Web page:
August 04 2014 at 11:47 AM Report abuse rate up rate down Reply

To each their own. In late 1997 I bought a same year Grand Cherokee 4WD with about 1000 miles on it from a dealer. The price reflected appropriate depreciation and I paid cash. Today, I am still driving the same vehicle. It looks and runs great having always been properly maintained and in a garage. The annual registration, as I recall, is about $30 and full coverage with 500000/1M liability coverage runs me about $300. a year. I hope to drive it until they take my license away .

August 04 2014 at 9:57 AM Report abuse +3 rate up rate down Reply

You've just provided an excellent argument for leasing the new car! AND.. since the vast majority of buyers are payment shopping... The fact is the majority of buyers now consider leasing the better choice and a better bang for the buck than a retail purchase. In my store it's nearly 70% of the sales are leases! A new car every 3 years, LOW initial out of pocket expense if any. (many just sign and drive ) Minimal maintenance expenses if any. Never buy new tires or deal with any repairs. Always have the latest technology and safety equipmet. No depreciation ( because you don't own it ) and the opportunity to buy the car at the end of the lease for what amounts to wholesale pricing if you really love the car. Oh. let's not forget GAP insurance is included just in case. Let's face it.. new cars don't go up in value.. they go down ( as you have said up to 20% the first year ). So why own a depreciating asset? Leasing.. Sounds go to me.. and to many many others.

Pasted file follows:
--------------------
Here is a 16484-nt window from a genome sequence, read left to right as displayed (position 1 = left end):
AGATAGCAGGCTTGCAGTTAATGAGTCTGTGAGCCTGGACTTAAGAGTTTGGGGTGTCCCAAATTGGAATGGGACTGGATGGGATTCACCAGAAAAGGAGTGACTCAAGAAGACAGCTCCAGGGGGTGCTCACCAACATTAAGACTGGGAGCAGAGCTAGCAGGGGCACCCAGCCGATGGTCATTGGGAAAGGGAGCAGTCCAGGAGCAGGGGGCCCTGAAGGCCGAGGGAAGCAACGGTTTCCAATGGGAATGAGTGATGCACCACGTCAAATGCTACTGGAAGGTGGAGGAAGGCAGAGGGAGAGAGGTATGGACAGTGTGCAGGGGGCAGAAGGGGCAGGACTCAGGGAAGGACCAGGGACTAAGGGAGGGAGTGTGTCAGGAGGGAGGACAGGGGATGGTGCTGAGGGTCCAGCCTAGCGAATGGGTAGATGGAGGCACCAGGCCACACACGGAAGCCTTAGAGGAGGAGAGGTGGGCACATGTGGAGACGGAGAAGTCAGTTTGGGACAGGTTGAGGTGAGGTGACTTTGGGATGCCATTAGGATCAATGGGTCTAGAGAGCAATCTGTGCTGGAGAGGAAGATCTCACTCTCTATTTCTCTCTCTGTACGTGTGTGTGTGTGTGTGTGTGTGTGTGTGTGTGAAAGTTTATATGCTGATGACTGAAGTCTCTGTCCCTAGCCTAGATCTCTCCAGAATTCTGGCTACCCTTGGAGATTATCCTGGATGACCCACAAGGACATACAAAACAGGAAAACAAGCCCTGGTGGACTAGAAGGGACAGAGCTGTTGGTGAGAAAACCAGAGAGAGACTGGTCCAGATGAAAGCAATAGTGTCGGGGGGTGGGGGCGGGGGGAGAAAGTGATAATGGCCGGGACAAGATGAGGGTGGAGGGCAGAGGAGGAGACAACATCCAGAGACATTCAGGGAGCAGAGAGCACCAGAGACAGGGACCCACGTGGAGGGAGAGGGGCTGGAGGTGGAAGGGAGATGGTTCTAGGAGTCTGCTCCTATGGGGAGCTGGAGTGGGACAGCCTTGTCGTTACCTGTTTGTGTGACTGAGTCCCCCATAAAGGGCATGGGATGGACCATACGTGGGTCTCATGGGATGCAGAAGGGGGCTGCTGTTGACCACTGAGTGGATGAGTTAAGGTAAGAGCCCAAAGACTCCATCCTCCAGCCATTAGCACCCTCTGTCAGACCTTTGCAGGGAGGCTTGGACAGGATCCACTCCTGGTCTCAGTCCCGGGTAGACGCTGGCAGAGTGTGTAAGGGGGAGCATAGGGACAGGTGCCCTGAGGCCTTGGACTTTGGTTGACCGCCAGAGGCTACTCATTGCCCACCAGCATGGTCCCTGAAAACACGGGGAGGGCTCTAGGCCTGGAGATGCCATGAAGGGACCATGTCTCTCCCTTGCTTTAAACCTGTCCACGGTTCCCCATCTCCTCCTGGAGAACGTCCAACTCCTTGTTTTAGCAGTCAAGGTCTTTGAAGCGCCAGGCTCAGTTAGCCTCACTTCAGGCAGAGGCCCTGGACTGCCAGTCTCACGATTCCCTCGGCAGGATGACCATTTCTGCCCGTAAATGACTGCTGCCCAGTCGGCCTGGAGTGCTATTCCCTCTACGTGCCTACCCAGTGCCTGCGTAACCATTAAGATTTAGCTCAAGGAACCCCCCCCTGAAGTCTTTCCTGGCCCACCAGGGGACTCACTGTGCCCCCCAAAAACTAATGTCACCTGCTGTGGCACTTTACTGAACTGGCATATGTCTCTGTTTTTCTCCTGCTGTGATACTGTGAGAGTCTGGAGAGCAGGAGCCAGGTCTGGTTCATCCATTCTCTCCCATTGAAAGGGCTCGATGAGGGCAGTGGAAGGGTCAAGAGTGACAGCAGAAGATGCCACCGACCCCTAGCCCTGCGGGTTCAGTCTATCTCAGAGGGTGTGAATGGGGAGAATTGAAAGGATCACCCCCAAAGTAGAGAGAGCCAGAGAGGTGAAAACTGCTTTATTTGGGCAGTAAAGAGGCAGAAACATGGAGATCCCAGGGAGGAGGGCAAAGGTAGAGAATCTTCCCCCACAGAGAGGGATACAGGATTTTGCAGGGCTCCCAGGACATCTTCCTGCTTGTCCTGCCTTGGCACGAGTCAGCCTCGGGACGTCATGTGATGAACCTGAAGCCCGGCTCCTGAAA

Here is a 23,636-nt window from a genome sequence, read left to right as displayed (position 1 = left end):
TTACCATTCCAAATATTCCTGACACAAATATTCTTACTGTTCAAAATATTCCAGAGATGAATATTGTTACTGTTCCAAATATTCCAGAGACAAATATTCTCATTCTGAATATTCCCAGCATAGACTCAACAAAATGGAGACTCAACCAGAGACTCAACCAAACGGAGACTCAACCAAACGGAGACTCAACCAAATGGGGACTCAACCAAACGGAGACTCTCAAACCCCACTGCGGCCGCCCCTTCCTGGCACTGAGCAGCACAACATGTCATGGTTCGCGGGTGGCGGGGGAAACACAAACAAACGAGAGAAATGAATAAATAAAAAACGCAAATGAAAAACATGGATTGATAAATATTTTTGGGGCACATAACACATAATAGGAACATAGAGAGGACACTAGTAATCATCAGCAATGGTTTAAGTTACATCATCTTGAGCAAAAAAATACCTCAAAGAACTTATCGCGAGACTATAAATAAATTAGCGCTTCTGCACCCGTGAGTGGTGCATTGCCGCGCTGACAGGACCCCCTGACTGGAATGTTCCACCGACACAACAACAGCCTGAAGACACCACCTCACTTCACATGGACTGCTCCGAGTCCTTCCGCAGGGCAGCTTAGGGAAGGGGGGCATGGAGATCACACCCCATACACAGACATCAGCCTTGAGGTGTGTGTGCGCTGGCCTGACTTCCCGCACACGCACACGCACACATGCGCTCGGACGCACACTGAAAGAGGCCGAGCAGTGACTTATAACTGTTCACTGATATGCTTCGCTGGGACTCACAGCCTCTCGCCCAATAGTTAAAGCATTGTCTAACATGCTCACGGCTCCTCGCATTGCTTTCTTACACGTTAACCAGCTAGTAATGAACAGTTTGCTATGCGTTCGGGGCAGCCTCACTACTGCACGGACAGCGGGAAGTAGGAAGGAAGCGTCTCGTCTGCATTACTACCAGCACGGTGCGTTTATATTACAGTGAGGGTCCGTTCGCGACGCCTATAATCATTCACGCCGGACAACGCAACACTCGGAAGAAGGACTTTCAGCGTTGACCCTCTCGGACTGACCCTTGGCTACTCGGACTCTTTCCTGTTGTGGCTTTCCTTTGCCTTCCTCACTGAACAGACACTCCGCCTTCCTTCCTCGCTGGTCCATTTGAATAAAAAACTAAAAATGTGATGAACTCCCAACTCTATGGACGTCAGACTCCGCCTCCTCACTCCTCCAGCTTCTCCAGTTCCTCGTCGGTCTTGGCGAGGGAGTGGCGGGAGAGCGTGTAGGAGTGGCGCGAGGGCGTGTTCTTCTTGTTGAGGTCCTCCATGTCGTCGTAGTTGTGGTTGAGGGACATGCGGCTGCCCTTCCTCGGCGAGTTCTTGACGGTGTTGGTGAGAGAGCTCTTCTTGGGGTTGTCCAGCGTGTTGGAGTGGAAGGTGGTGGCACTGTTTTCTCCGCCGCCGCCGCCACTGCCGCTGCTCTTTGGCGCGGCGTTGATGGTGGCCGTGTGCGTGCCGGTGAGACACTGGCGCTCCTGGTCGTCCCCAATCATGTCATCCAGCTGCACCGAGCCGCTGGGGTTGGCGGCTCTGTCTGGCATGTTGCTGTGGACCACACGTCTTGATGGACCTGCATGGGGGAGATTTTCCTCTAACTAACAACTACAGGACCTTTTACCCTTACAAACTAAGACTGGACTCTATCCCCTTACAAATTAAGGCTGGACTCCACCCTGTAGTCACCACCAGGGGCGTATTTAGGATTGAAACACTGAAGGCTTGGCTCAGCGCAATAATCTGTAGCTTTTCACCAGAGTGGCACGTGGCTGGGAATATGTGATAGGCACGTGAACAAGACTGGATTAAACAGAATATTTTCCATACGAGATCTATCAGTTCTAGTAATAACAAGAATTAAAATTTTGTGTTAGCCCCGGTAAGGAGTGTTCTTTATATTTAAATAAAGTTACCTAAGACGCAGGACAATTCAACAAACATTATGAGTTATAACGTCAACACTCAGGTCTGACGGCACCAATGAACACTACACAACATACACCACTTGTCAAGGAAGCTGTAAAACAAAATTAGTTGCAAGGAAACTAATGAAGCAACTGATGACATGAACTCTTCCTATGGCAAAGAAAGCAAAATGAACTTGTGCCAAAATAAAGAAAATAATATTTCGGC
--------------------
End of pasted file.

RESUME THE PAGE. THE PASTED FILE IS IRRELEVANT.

August 04 2014 at 9:42 AM Report abuse -6 rate up rate down Reply

Sounds like good advice, BUT...
In 2008 my car simply croaked and I needed another one ASAP. This was during the time when they were not writing leases, so I bought a 2005 Honda Accord, certified from a Honda dealer, with 18,000 miles on it. Took good care of it, but it rapidly turned into a jalopy. The maintenance costs became huge, and I was thrilled to sell it at CarMax for $9k in 2011!! Never again will I buy a used car.

August 04 2014 at 9:09 AM Report abuse +1 rate up rate down Reply
1 reply to coastalwave's comment

It most likely had some serious intermittent electrical/mechanical problems, and it was probably why the original owner traded it in.

August 04 2014 at 10:27 AM Report abuse rate up rate down Reply
1 reply to rgkarasiewicz's comment


August 04 2014 at 9:41 PM Report abuse -1 rate up rate down

Why does not the GOVERMENT buy ,,,good old used cars...Save the tax payer money.!!!!
And,,what would save money,,,for the Government Employes to leave there government cars at work and not drive them home or on week ends,!!!

August 04 2014 at 8:46 AM Report abuse -2 rate up rate down Reply